Dannis: I had no intentions of trying to go really hard and catch Stephanie [Howe] because she’s so strong. At the end you hear people behind you and I’m like, Oh, I wonder if that’s Pam [Smith] or Kaci [Lickteig] because they’re such good closers. So I was letting it get to me a little bit at the end, but once again, I was like, I’m here to run my own race. It’s my first year at Western States. I told all of my friends before the race, “I just want to enjoy the experience.”

iRunFar: Did you?

Dannis: I did. I had a ball out there. I had so much fun. It’s just… there’s just so much energy. You go into the aid stations and everyone is just so excited that you’re there. They go above and beyond to support runners. I just, I had a blast.

iRunFar: So you are still so new to 100s or running period, you’re on a really quick ascendance. What can you dream up?

Dannis: What’s pretty crazy is that I’m trying to figure out what I should focus on because I’ve had a lot of success with road marathoning. I love the hill climbs. I just love running uphill. I seem to be best suited to 50s and marathons when it comes to my distance. I love 100s. So I just feel lucky that I can do it all. Life’s too short not to. That’s why I did Mount Washington the week before Western States because it’s a race I love.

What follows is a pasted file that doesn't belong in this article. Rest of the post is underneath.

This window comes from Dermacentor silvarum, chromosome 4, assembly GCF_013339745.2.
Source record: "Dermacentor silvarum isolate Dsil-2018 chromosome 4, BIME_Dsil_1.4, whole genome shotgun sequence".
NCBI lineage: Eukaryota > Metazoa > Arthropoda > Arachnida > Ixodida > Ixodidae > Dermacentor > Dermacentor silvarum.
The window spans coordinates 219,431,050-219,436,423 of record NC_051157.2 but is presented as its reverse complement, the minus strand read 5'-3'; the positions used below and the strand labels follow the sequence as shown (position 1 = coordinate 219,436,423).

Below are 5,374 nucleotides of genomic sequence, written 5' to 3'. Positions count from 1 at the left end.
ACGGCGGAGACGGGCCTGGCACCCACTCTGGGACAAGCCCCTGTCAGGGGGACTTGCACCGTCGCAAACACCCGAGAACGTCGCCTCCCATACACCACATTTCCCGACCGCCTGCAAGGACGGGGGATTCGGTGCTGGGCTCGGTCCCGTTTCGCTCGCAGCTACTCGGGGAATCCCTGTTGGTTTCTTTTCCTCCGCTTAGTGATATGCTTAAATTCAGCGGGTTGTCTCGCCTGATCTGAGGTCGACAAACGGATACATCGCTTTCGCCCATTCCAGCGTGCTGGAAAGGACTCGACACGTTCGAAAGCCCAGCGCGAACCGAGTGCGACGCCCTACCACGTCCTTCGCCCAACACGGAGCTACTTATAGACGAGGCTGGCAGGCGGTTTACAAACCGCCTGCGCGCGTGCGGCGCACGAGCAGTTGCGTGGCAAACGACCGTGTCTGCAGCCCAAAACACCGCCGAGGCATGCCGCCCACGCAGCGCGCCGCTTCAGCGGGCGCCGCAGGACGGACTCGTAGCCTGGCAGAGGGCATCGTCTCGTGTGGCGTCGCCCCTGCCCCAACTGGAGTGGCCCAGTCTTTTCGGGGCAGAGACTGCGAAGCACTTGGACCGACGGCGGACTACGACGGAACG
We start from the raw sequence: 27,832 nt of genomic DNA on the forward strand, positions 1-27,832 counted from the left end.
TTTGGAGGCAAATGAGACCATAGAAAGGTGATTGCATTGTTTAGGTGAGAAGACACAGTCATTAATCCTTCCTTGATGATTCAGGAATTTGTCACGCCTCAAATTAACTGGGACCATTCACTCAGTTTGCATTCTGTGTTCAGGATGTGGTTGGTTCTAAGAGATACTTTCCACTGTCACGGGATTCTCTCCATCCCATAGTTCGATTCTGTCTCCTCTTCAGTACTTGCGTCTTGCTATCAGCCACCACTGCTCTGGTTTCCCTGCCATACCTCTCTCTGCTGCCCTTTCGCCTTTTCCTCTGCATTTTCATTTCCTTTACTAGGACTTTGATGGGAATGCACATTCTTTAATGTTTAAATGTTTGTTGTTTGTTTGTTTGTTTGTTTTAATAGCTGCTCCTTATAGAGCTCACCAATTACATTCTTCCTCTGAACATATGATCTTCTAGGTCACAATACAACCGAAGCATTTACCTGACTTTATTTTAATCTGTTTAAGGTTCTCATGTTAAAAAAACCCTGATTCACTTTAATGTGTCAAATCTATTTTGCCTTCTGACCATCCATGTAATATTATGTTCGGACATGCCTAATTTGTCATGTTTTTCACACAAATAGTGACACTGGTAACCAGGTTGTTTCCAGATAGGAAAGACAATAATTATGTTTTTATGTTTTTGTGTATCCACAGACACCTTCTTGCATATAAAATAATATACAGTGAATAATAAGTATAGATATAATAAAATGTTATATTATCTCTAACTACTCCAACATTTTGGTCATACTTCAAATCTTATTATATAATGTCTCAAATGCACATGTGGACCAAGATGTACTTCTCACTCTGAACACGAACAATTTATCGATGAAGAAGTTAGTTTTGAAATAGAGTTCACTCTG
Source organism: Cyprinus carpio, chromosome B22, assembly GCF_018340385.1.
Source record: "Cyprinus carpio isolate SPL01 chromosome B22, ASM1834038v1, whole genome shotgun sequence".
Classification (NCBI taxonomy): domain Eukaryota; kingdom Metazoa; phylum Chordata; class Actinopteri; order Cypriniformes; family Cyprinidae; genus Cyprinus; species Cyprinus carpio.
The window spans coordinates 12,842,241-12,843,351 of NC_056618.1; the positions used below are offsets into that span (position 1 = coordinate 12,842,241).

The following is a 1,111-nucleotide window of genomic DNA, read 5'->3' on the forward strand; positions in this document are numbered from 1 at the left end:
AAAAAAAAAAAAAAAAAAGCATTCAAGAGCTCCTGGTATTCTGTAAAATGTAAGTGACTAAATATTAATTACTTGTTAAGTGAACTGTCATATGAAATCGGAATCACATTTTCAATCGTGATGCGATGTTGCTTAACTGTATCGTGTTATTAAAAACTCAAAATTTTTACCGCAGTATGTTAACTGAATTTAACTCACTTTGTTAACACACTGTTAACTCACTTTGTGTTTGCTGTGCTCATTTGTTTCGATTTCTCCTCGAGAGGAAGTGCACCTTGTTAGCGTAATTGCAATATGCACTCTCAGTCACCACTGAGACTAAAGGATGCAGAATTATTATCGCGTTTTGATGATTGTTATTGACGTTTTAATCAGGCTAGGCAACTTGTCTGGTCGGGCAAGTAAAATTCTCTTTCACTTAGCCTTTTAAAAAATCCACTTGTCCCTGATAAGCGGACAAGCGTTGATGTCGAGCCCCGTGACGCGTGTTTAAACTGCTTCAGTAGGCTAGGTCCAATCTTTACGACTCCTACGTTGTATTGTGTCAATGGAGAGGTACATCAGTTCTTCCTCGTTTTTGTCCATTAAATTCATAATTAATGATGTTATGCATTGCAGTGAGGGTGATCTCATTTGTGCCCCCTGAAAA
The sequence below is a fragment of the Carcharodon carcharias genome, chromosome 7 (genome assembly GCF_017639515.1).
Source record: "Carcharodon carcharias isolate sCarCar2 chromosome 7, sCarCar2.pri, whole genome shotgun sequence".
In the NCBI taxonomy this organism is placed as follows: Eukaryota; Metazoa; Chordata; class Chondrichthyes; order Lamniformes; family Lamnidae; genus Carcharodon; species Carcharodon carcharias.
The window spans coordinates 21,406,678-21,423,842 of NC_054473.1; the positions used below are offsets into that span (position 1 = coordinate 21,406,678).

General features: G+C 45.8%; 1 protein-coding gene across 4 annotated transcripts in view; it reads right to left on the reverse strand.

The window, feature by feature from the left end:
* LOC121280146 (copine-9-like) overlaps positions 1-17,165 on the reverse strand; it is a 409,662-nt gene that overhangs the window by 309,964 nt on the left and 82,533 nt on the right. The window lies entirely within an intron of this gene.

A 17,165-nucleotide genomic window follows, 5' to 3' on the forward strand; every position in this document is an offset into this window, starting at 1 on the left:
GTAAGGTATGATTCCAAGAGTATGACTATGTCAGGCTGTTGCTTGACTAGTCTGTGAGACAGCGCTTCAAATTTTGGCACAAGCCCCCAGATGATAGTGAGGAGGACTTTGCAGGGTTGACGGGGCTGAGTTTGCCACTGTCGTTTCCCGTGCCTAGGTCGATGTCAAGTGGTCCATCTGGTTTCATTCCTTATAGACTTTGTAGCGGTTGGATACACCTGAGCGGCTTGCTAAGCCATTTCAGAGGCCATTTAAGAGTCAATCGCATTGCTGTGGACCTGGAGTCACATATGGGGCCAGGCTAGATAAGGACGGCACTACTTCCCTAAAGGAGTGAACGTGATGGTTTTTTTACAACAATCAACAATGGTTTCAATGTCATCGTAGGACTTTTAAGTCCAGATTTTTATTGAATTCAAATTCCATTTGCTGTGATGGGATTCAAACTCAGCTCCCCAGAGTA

iRunFar: I hang my head because I saw that and I was like, “Oh, she’s not going to take Western States seriously.” But you just love it.

Dannis: It was a compromise. Can I run up, but I won’t run down? I promise I won’t run down. You have to do what you love. I love to run. Sure it’s a week out but I was just like, I’m just doing both of them for fun, so let’s go.

iRunFar: So do you have something lined up for next weekend?

Dannis: Not yet. I think I’m going to take a little break from racing because I’ve just done so much this year. It’s been a great year so far.

iRunFar: You’ll go to Cascade Crest though?

Dannis: I think so. So this is my year of DNF redemption. That’s the reason I did Rocky because I DNF’d there in the horrible rain year. I was like, I need to go back, and I signed up way before it was a Montrail Ultra Cup race. I signed up and was just like, I’m just going to go there and have fun, and all of a sudden it becomes a super-competitive race. Why did I sign up for it this year? So I’m definitely going to go back to Cascade even if I walk the whole thing from mile 60. I want to redeem myself.